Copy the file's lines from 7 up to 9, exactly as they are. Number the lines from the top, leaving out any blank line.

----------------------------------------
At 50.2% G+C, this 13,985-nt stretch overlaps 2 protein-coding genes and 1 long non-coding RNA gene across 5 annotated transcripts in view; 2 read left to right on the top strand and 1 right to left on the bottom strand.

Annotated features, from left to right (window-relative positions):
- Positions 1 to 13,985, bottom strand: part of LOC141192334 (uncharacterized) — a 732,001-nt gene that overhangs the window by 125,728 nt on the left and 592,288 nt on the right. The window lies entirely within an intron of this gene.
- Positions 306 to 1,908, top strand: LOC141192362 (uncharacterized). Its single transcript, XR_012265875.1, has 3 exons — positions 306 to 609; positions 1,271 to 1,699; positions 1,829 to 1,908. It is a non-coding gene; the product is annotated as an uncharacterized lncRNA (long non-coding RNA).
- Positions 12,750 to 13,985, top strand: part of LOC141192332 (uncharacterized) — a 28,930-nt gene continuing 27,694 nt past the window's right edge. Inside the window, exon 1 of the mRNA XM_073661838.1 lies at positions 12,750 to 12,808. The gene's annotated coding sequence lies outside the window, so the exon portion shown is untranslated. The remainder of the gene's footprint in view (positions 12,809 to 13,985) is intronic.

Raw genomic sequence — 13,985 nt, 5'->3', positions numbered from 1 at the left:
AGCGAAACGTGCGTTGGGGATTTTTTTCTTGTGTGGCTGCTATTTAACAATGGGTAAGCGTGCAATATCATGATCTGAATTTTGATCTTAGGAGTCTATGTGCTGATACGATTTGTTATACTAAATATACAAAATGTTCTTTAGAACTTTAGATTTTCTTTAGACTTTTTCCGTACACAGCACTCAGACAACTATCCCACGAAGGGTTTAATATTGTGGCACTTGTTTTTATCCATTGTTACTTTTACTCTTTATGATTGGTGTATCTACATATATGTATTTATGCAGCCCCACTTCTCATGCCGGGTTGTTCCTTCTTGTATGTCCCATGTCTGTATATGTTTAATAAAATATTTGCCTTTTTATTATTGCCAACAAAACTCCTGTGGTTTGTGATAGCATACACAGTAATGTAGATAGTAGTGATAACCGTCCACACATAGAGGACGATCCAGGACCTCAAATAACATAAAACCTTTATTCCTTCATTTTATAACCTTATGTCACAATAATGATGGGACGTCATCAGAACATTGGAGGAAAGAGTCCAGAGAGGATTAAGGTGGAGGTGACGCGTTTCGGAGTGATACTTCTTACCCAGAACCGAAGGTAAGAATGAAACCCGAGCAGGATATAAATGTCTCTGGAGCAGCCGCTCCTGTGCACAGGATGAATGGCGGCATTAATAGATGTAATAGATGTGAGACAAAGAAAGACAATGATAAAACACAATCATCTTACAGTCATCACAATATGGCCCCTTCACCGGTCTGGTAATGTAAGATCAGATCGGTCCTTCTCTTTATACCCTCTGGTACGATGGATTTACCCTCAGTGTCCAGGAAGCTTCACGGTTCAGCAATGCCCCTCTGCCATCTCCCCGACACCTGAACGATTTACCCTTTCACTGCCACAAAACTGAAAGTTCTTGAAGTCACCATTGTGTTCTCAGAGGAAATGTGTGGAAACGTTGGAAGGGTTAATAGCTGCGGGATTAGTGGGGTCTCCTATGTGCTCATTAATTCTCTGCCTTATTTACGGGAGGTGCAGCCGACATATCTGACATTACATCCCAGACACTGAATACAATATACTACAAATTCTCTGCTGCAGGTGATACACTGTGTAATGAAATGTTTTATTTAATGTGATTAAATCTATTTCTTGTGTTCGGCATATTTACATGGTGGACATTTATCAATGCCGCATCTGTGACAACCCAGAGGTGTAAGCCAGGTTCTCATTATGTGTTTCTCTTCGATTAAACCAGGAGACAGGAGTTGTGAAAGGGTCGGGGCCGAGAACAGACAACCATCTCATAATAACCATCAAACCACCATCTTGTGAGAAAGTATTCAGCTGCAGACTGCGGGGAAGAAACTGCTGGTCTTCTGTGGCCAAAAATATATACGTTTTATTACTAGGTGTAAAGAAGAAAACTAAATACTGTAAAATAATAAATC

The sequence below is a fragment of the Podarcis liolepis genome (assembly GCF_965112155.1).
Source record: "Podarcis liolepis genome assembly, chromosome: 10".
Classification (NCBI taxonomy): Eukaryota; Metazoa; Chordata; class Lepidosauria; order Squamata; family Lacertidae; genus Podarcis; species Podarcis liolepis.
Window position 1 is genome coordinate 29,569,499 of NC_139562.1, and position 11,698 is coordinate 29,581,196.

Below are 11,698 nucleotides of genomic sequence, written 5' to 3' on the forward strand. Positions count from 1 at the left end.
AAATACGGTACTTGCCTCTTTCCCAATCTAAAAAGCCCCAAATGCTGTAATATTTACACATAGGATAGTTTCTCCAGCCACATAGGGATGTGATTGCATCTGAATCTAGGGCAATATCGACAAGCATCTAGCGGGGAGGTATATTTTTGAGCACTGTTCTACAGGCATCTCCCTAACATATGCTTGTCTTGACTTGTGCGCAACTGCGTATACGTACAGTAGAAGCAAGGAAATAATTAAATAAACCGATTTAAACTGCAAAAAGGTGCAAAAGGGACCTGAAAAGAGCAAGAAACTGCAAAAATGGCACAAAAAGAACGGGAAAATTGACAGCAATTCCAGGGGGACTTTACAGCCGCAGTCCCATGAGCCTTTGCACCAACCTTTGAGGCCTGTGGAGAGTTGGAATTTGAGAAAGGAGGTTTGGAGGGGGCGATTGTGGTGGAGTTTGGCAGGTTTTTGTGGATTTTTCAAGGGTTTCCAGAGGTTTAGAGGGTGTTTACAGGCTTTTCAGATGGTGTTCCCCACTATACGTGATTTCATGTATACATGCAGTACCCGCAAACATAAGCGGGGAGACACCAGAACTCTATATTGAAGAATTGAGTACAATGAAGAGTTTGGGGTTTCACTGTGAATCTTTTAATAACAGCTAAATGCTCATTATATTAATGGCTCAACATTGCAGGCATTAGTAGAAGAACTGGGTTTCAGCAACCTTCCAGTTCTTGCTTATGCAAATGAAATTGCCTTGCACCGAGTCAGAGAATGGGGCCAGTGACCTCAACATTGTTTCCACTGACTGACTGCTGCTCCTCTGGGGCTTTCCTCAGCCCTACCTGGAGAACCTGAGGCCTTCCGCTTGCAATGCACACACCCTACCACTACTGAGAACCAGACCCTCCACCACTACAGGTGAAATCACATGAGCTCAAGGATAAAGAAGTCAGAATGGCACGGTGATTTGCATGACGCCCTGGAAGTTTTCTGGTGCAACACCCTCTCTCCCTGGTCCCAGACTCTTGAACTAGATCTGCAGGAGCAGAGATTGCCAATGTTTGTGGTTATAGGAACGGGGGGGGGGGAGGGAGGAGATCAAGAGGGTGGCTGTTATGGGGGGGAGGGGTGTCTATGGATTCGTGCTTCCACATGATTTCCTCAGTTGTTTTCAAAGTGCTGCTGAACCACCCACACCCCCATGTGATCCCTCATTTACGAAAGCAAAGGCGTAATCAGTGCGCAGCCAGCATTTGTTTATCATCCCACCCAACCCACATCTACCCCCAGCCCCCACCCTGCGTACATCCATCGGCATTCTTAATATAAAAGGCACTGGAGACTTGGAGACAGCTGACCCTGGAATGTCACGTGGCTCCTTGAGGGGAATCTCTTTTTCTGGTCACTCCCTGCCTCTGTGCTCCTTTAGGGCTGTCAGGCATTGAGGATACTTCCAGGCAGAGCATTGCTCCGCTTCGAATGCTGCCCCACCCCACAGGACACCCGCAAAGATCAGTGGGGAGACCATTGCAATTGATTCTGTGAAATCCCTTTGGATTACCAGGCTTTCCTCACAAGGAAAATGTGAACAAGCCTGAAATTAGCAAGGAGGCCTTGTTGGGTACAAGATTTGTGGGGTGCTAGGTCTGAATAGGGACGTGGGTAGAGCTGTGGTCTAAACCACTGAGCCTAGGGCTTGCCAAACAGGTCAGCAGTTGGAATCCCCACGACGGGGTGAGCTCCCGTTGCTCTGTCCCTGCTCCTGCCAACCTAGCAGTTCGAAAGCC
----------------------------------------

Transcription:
AGCGAAACGTGCGTTGGGGATTTTTTTCTTGTGTGGCTGCTATTTAACAATGGGTAAGCGTGCAATATCATGATCTGAATTTTGATCTTAGGAGTCTATGTGCTGATACGATTTGTTATACTAAATATACAAAATGTTCTTTAGAACTTTAGATTTTCTTTAGACTTTTTCCGTACACAGCACTCAGACAACTATCCCACGAAGGGTTTAATATTGTGGCACTTGTTTTTATCCATTGTTACTTTTACTCTTTATGATTGGTGTATCTACATATATGTATTTATGCAGCCCCACTTCTCATGCCGGGTTGTTCCTTCTTGTATGTCCCATGTCTGTATATGTTTAATAAAATATTTGCCTTTTTATTATTGCCAACAAAACTCCTGTGGTTTGTGATAGCATACACAGTAATGTAGATAGTAGTGATAACCGTCCACACATAGAGGACGATCCAGGACCTCAAATAACATAAAACCTTTATTCCTTCATTTTATAACCTTATGTCACAATAATGATGGGACGTCATCAGAACATTGGAGGAAAGAGTCCAGAGAGGATTAAGGTGGAGGTGACGCGTTTCGGAGTGATACTTCTTACCCAGAACCGAAGGTAAGAATGAAACCCGAGCAGGATATAAATGTCTCTGGAGCAGCCGCTCCTGTGCACAGGATGAATGGCGGCATTAATAGATGTAATAGATGTGAGACAAAGAAAGACAATGATAAAACACAATCATCTTACAGTCATCACAATATGGCCCCTTCACCGGTCTGGTAATGTAAGATCAGATCGGTCCTTCTCTTTATACCCTCTGGTACGATGGATTTACCCTCAGTGTCCAGGAAGCTTCACGGTTCAGCAATGCCCCTCTGCCATCTCCCCGACACCTGAACGATTTACCCTTTCACTGCCACAAAACTGAAAGTTCTTGAAGTCACCATTGTGTTCTCAGAGGAAATGTGTGGAAACGTTGGAAGGGTTAATAGCTGCGGGATTAGTGGGGTCTCCTATGTGCTCATTAATTCTCTGCCTTATTTACGGGAGGTGCAGCCGACATATCTGACATTACATCCCAGACACTGAATACAATATACTACAAATTCTCTGCTGCAGGTGATACACTGTGTAATGAAATGTTTTATTTAATGTGATTAAATCTATTTCTTGTGTTCGGCATATTTACATGGTGGACATTTATCAATGCCGCATCTGTGACAACCCAGAGGTGTAAGCCAGGTTCTCATTATGTGTTTCTCTTCGATTAAACCAGGAGACAGGAGTTGTGAAAGGGTCGGGGCCGAGAACAGACAACCATCTCATAATAACCATCAAACCACCATCTTGTGAGAAAGTATTCAGCTGCAGACTGCGGGGAAGAAACTGCTGGTCTTCTGTGGCCAAAAATATATACGTTTTATTACTAGGTGTAAAGAAGAAAACTAAATACTGTAAAATAATAAATC

The sequence below is a fragment of the Podarcis liolepis genome (assembly GCF_965112155.1).
Source record: "Podarcis liolepis genome assembly, chromosome: 10".